Legendary Soldiers: Chris Ryan – Bravo Two Zero, The Longest Escape, And Evasion Ever Attempted

Bravo Two Zero

Right before the United States and its Allies began Operation Desert Storm’s air assault, a British Special Air Service team was brought into Iraq by a Chinook helicopter. Desert Storm’s goal was to take out Saddam Hussein’s army and push them out of Kuwait.

Bravo Two Zero

In January 1991, eight SAS soldiers from Bravo Two Zero went ahead of the Allied forces. Their mission was to watch Iraq’s supply route into Kuwait, and they had a 1.2 walk after their drop.

Things were not going as planned. The men of Bravo Two Zero could not take a direct route to their observation post. If they did, they would have been captured and tortured.

They headed out toward Syria to avoid capture, which was 190 miles out of the way. Unfortunately, their radios were not working, at least not when communicating with headquarters. Their home base could hear them, but nothing was coming through from headquarters.

A shepherd spotted the men, and they offloaded their gear and got out of dodge. They then heard treads on the ground and thought it was an Iraqi tank.

However, it turned out to be a construction bulldozer. Both the driver and the SAS were surprised, but the Britishs’ advantage was now gone. The Iraqis would know that they were there.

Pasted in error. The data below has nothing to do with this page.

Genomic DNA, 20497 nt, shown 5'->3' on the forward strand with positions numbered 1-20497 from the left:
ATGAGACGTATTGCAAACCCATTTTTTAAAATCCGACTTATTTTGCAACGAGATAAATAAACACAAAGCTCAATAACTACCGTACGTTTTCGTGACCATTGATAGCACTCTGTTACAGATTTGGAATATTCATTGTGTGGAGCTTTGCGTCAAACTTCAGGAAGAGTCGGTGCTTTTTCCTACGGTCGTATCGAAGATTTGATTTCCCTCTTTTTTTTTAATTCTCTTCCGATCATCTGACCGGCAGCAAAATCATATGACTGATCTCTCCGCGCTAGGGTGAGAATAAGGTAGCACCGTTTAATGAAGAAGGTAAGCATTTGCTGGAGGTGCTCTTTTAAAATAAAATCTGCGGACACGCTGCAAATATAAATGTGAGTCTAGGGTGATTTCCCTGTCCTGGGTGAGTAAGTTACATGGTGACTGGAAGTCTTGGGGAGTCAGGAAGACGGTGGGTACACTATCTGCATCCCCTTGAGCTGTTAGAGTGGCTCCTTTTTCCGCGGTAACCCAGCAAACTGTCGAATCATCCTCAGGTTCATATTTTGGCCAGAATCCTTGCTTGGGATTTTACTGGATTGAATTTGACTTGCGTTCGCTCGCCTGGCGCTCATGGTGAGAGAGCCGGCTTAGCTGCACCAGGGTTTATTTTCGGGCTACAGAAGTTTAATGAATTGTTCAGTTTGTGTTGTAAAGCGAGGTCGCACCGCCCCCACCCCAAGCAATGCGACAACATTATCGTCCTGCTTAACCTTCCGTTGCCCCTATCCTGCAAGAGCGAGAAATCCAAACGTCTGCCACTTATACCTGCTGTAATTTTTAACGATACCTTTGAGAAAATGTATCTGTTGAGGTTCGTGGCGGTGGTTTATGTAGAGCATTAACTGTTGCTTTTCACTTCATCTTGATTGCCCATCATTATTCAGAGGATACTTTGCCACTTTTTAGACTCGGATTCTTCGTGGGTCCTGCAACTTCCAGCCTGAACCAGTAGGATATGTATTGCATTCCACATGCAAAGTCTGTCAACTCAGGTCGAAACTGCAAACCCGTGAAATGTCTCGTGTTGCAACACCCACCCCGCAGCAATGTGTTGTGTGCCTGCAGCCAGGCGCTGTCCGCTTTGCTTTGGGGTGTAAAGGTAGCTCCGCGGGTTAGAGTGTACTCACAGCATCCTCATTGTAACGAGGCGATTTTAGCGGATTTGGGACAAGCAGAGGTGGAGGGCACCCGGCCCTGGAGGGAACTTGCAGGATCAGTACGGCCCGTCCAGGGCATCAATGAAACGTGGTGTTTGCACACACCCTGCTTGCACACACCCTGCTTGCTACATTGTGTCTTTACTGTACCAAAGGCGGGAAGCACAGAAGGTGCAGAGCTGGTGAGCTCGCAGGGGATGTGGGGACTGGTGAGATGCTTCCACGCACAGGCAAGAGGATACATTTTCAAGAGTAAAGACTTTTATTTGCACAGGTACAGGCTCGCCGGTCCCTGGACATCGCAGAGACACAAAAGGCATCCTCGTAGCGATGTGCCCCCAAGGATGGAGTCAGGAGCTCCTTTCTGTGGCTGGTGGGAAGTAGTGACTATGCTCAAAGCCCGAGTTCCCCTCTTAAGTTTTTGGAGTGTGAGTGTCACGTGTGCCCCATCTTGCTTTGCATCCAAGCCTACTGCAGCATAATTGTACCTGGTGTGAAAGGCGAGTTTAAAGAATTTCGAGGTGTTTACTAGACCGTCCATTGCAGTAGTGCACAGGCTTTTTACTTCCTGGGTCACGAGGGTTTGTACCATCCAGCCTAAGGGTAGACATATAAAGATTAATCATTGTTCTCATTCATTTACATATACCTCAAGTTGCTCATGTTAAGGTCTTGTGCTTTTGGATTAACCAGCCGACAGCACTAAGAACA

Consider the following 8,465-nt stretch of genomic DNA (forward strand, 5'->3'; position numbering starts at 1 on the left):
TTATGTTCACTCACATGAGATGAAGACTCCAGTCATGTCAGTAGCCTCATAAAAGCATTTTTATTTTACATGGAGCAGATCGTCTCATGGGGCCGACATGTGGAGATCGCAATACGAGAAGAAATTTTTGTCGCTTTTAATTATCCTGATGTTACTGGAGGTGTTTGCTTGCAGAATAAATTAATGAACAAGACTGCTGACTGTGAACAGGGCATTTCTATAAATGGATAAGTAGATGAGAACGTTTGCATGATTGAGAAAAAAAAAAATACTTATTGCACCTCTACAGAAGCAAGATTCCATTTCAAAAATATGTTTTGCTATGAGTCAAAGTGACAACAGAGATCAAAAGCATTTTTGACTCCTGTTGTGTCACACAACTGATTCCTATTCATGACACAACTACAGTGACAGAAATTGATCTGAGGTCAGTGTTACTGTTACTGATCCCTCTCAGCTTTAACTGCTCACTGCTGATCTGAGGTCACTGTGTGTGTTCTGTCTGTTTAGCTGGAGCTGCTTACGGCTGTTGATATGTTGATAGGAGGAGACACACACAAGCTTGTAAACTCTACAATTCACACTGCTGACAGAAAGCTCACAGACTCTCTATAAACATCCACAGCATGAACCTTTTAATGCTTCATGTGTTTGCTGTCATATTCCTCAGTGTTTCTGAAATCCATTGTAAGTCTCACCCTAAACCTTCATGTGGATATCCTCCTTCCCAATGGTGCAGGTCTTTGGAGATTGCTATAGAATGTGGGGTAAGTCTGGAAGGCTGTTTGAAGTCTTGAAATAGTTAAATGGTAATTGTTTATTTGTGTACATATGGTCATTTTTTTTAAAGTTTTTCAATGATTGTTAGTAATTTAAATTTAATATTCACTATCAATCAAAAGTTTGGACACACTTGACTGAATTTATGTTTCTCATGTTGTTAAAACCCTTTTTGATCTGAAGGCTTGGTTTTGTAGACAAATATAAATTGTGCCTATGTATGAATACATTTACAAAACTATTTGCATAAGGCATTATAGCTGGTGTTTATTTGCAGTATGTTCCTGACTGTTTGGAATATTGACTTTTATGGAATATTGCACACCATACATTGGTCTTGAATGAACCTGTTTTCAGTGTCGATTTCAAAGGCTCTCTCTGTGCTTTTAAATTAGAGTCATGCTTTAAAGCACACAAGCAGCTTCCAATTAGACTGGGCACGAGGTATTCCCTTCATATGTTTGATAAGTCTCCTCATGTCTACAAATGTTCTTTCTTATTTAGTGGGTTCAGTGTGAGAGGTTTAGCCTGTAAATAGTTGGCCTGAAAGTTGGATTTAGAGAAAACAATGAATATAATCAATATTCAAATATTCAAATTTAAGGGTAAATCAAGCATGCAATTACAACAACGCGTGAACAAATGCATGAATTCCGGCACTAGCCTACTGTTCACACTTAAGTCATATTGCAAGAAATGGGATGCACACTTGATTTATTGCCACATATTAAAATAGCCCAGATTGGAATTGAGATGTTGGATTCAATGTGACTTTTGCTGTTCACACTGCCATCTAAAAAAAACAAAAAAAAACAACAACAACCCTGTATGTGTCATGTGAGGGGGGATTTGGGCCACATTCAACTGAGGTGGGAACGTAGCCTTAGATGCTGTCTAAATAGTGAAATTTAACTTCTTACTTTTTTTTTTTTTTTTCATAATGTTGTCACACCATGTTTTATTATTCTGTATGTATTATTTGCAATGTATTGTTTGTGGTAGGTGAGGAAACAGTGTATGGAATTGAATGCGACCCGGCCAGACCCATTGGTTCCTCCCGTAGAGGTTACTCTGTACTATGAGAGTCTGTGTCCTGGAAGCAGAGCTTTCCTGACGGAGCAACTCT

Heading To Syria

Soon enough, Iraqi armored vehicles were after the SAS soldiers. The British shot at the vehicles in hopes they could slow the Iraqis down. But Iraqi troops joined in.

The British went back to where they initially landed, but the helicopter was not coming to pick them up. On Jan. 24th, 1991, they were on their way to the emergency route all the way in Syria.

Coalition aircraft never saw the SAS soldiers because they were supposed to be headed in the opposite direction. The group tried to get a vehicle, but there were checkpoints in place that foiled their plans.

They lost two men to exposure as they walked through the desert, and Iraqi civilians killed another. Five were captured, tortured, and questioned before being turned over to the International Red Cross, leaving one man still walking-Colin Armstrong.

Armstrong was able to make it to Syria. After taking him into custody, the allied country released him back to the United Kingdom. After the ordeal, he was given the Military Medal and wrote a book about the experience.

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